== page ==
Day After the Book Comes Out Link Round-up


The long wait is over at last, and Too Like the Lightning came out yesterday! This is just a simple little links round-up post by Jo. Too Like the Lightning is available right now as a hardback book and as an e-book in multiple formats, and the audiobook was also just released — and here’s the audiobook cover, which makes me think we’re very lucky indeed with the main cover.

First, unrelated to the book, on Lawrence Schoen’s Eating Authors Ada has an essay about “Her Favorite Ever Meal” which, naturally, was in Florence…

Meanwhile Ada’s been guest blogging about it all over:

In addition, there have been some really excellent reviews that recognise what an astonishing and game changing book it is:

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11 Responses to “Day After the Book Comes Out Link Round-up”

  1. Aryan said:

    The Kindle version is unfortunately not sold I’m Australia.

    It would be great if you could have a word with the publisher to rectify this.

  2. It’s not as easy as “ask the publisher to rectify” I’m afraid.

    I know how infuriating this can be, and I really sympathise. It has happened to be a lot too.

    It’s complicated. Writers sell the rights to publishers for certain languages and terrorites. If Tor had bought “World English” rights to Too Like the Lightning they’d be able to sell it everwhere, but as it is they have “North American Rights” and so they’re not entitled to. They can’t legally sell it to you even if they want to and you’re holding out money, they don’t own that right. That right is being offered for sale to a publisher in that territory (UK, Australia and New Zealand are usually considered one thing for this) but no such publisher has picked it up.

    Theoretically this slightly odd and antiquated system is better for the writer (because the writer can make more money selling the rights twice, and has two covers etc) and makes no difference to the reader (who doesn’t care) but sometimes no publisher in the other territory picks up the title and you get this situation where you can’t buy an e-book in Australia and I can’t buy e-books to some UK books I want. Gah. Cory Doctorow has a great piece about possible ways to fix it in this month’s Locus.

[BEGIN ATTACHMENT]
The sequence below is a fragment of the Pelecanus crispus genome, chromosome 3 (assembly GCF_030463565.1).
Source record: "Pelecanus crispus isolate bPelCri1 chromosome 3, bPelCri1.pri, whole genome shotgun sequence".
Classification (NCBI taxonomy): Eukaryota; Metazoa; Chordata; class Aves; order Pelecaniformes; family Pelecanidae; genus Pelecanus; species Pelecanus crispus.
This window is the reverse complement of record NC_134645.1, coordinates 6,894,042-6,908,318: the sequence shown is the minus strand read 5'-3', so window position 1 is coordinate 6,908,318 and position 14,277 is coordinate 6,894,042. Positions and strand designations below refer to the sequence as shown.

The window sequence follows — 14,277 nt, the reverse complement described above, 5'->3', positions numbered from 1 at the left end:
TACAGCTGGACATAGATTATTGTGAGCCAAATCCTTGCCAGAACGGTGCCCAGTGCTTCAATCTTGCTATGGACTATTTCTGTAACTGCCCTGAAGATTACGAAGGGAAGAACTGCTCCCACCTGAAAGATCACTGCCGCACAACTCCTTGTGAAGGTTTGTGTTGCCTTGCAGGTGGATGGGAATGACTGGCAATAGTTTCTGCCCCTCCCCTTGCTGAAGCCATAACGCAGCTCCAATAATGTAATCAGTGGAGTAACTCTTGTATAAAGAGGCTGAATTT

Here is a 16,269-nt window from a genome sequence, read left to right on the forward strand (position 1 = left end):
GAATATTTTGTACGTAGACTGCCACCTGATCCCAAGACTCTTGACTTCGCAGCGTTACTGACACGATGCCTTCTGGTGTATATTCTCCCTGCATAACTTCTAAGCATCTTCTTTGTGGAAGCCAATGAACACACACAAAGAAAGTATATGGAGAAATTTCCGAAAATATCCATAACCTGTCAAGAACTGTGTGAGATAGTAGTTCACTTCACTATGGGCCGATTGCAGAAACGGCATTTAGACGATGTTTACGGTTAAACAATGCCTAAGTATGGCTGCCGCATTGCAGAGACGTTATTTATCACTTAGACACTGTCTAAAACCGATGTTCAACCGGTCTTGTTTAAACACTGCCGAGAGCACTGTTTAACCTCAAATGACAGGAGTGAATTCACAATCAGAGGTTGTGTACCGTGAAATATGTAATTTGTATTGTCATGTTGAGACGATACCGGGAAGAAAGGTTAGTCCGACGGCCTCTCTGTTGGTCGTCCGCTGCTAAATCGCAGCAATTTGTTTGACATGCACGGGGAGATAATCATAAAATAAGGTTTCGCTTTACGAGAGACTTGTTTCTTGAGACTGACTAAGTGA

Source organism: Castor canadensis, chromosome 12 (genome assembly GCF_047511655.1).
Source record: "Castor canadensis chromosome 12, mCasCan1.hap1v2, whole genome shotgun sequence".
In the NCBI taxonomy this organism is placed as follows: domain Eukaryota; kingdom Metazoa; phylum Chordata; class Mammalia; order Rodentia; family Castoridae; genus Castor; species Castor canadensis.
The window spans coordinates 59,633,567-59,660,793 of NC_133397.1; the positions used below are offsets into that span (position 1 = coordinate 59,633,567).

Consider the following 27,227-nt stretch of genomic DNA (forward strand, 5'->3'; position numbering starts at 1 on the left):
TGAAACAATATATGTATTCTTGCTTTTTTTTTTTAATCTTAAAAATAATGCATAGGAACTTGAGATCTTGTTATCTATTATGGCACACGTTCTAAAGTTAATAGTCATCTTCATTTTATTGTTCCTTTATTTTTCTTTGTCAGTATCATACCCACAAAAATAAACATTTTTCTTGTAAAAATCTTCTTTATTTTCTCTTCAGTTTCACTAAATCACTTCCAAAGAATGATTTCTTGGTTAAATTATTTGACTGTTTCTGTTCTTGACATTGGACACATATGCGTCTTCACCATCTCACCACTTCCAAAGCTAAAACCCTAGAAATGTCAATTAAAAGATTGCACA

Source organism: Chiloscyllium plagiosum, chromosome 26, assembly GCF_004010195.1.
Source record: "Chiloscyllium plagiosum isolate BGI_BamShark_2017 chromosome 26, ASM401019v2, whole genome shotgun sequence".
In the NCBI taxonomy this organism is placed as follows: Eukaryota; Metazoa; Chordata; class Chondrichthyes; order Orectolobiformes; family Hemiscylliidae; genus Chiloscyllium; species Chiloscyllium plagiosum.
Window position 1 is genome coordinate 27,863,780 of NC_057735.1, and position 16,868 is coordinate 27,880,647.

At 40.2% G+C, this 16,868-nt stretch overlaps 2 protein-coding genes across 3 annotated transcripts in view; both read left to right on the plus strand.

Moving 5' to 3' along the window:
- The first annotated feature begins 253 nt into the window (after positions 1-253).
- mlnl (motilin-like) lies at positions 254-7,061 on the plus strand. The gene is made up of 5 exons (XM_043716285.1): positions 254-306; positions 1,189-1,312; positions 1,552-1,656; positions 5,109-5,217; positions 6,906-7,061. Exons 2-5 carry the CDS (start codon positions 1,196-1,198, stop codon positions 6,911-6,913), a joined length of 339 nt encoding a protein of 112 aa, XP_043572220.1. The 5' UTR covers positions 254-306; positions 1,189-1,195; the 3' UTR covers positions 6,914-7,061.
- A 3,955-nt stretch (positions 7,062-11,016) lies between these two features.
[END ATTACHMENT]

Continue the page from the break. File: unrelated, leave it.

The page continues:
This sort of thing can be very distressing for writers too, who want people to read their books, but who also want to get paid. You’d think a UK publisher would want Terra Ignota, and Ada’s agent is trying to get them interested, and with luck, sometime that will happen, and then you’ll be able to buy it legitimately in Australia.

    Meanwhile, there is a way around it if you use Amazon. Go to, and tell them your address has changed and you now live at some plausible US street address with a zip code. Then they should be OK selling it to you, and everyone has plausible deniability. I am pretty sure this works — actually I’m totally sure it works, as I live in Montreal, Canada, unless you’re Amazon, in which case I totally live in Chicago.

  3. Your post over at Scalzi’s blog just sold a book; this sounds like a rare and fascinating thing.

  4. Subbak said:

    I’m a bit more than halfway through the book (blame Stellaris, a game I was really waiting for, coming out on the day before Too Like The Lightning. Had things been otherwise I would already have finished it). There are so many things I want to ask. I assume you have better things to do with your time that answers myriad of e-mail questions from readers, so is there any chance you would be at a convention in Western Europe any time in the near future?

    • exurbe said:

      It won’t be for an SF conference but I’ll be in Italy and the Netherlands in June.

      • Subbak said:

        You’ll be doing signing and/or fan meetups? That’s great!

  5. mjfgates said:

    I’m a two-book-a-day smoker, and after four days I’m still only halfway through TLtL– it’s so dense! I’ve had textbooks that didn’t demand this much attention. Amazing, incredible work. I’d say that I can’t wait for “Seven Surrenders”, but I’ve still got to finish the book I HAVE.

  6. […] this summer, but had forgotten about it until Walton and she started posting about the upcoming release. I have put it in my will-get-to-it-eventually list after reading bits of the excerpts on […]

  7. Halyard said:

    Same for me, cannot buy on Kobo in the UK! But I think I can manage a ‘plausible deniability’ account with a New World address. fingers crossed.

  8. Anne Stabile said:

    Regarding the San Marco lecture sponsored by Lumen Chrisi:

    This was an amazing lecture, Ada. I recently went to Florence and saw pictures, statues, etc. of Cosimo and Lorenzo everywhere and wondered about the family: were they good (sounds like Cosimo really tried to be) or not. Also amazing was how even today people you ask seem to feel disdain for the Cowardice of Lorenzo and honor for Cosimo. Utterly fascinating. I also read your piece on Machiavelli and what he was trying to accomplish in Florence and was really moved. I love the way you truly bring all the pieces together in the time period to help us understand the whys and wherefores. I wish I could take your classes! Or maybe travel with you. Ha. Ha. For now, though, I’m just grateful for your fantastic blog. Ex urbe! Thank you.

  9. […] This isn’t so much a review as a long essay. There have also been reviews on NPR, in the Chicago Tribune, and all over, as well as lots of interviews, including Scientific American. There are long lists of guest posts, interviews, and interesting reviews here. […]

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